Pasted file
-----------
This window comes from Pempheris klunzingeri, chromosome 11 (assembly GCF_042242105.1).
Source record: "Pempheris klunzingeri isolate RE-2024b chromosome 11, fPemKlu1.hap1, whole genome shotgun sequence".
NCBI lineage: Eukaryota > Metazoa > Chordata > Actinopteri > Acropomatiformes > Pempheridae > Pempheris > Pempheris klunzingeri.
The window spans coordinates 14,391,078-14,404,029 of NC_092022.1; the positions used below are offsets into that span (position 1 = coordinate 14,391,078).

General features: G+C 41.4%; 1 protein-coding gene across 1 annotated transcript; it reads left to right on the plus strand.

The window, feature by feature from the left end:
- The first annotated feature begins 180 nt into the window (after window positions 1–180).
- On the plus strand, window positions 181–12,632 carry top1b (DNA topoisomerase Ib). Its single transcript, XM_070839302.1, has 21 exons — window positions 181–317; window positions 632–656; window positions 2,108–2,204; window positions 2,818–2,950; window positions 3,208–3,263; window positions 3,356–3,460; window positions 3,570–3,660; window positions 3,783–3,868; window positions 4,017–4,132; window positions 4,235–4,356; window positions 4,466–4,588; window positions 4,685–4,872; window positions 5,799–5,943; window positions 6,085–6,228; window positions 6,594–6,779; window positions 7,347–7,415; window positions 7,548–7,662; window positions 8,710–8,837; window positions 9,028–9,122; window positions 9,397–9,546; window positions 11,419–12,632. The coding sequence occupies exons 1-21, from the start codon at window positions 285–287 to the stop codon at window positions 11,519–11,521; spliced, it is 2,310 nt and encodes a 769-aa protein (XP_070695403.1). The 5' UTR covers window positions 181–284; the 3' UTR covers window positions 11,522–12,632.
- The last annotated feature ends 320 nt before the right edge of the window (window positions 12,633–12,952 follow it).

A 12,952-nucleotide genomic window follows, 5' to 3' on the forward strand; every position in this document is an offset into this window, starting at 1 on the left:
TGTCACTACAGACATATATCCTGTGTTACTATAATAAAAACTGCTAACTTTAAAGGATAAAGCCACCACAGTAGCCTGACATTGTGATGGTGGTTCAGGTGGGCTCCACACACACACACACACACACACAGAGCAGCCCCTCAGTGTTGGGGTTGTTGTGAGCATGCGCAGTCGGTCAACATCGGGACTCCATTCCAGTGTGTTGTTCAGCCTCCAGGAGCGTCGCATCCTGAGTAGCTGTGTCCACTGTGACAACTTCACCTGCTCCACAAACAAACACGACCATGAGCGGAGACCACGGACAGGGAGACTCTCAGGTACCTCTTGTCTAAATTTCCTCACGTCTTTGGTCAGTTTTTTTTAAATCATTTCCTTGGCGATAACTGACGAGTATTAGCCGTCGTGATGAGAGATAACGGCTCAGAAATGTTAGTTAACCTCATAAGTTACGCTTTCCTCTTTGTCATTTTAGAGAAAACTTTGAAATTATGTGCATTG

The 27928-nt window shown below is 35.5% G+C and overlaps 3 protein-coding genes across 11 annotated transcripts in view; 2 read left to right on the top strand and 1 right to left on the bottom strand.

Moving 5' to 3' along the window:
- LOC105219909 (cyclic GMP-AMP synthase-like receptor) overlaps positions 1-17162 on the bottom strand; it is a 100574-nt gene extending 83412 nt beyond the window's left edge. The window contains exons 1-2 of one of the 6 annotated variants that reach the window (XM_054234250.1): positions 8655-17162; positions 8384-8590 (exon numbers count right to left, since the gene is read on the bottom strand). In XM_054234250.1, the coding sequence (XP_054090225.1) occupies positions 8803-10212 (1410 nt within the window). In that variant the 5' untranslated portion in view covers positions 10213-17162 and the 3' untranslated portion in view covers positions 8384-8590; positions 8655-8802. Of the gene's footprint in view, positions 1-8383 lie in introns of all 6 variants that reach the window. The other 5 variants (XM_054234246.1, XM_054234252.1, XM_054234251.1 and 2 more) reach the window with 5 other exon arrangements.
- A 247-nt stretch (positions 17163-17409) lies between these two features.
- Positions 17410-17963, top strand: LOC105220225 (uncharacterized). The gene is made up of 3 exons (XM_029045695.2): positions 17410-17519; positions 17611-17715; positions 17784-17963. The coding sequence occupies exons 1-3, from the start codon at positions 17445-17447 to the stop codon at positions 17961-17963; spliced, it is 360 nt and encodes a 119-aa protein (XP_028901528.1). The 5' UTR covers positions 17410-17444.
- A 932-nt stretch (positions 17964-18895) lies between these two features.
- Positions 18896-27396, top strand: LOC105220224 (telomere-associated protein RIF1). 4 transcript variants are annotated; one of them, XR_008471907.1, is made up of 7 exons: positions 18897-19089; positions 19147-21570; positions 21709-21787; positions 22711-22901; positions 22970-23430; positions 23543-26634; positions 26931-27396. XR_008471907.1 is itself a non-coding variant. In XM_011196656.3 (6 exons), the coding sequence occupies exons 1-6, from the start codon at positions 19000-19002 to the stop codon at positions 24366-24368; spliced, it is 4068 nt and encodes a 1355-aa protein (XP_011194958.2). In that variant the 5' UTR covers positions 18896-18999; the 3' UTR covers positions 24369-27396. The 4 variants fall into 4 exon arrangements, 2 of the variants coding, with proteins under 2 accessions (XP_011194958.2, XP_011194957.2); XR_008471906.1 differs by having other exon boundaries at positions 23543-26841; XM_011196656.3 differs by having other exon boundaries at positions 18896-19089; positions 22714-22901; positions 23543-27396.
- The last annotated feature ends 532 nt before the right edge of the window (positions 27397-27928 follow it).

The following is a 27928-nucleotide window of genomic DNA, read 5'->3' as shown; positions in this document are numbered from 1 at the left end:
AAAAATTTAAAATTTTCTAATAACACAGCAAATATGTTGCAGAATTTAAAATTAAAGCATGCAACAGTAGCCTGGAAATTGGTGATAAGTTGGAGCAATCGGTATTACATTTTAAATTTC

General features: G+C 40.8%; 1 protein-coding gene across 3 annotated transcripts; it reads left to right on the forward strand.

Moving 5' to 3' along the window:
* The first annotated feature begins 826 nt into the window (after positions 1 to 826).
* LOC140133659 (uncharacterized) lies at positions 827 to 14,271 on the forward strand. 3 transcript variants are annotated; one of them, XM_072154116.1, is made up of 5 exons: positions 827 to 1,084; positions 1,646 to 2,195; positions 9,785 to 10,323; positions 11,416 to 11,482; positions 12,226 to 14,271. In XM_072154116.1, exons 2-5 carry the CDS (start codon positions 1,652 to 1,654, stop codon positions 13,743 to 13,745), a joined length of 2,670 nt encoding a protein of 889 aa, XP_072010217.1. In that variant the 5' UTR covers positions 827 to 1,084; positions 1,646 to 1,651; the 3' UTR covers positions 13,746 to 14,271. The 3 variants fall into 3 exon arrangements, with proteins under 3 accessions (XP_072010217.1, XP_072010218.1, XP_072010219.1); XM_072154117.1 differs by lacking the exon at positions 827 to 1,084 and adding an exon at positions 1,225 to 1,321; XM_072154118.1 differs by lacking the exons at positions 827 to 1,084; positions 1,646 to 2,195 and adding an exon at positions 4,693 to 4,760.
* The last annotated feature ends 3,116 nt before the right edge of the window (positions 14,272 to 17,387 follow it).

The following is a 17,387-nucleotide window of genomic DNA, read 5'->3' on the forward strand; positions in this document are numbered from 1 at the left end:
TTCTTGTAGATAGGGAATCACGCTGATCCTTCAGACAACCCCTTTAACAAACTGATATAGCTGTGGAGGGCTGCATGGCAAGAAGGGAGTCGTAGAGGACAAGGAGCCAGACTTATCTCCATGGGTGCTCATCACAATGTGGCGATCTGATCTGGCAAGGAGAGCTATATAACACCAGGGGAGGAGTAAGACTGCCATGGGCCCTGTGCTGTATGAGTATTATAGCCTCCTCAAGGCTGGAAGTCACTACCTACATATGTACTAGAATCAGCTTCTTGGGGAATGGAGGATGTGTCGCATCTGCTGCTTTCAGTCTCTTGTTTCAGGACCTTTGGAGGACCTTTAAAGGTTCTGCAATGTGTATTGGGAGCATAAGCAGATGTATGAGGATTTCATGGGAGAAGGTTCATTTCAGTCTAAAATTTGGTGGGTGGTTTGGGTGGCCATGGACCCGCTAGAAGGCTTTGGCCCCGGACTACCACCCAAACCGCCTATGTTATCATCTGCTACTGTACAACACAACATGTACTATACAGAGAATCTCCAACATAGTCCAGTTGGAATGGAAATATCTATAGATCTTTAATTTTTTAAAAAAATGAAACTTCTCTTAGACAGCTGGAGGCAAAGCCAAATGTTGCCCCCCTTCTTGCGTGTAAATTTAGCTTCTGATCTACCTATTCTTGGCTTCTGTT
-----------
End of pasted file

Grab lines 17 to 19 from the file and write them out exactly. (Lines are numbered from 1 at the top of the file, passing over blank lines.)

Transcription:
- A 932-nt stretch (positions 17964-18895) lies between these two features.
- Positions 18896-27396, top strand: LOC105220224 (telomere-associated protein RIF1). 4 transcript variants are annotated; one of them, XR_008471907.1, is made up of 7 exons: positions 18897-19089; positions 19147-21570; positions 21709-21787; positions 22711-22901; positions 22970-23430; positions 23543-26634; positions 26931-27396. XR_008471907.1 is itself a non-coding variant. In XM_011196656.3 (6 exons), the coding sequence occupies exons 1-6, from the start codon at positions 19000-19002 to the stop codon at positions 24366-24368; spliced, it is 4068 nt and encodes a 1355-aa protein (XP_011194958.2). In that variant the 5' UTR covers positions 18896-18999; the 3' UTR covers positions 24369-27396. The 4 variants fall into 4 exon arrangements, 2 of the variants coding, with proteins under 2 accessions (XP_011194958.2, XP_011194957.2); XR_008471906.1 differs by having other exon boundaries at positions 23543-26841; XM_011196656.3 differs by having other exon boundaries at positions 18896-19089; positions 22714-22901; positions 23543-27396.
- The last annotated feature ends 532 nt before the right edge of the window (positions 27397-27928 follow it).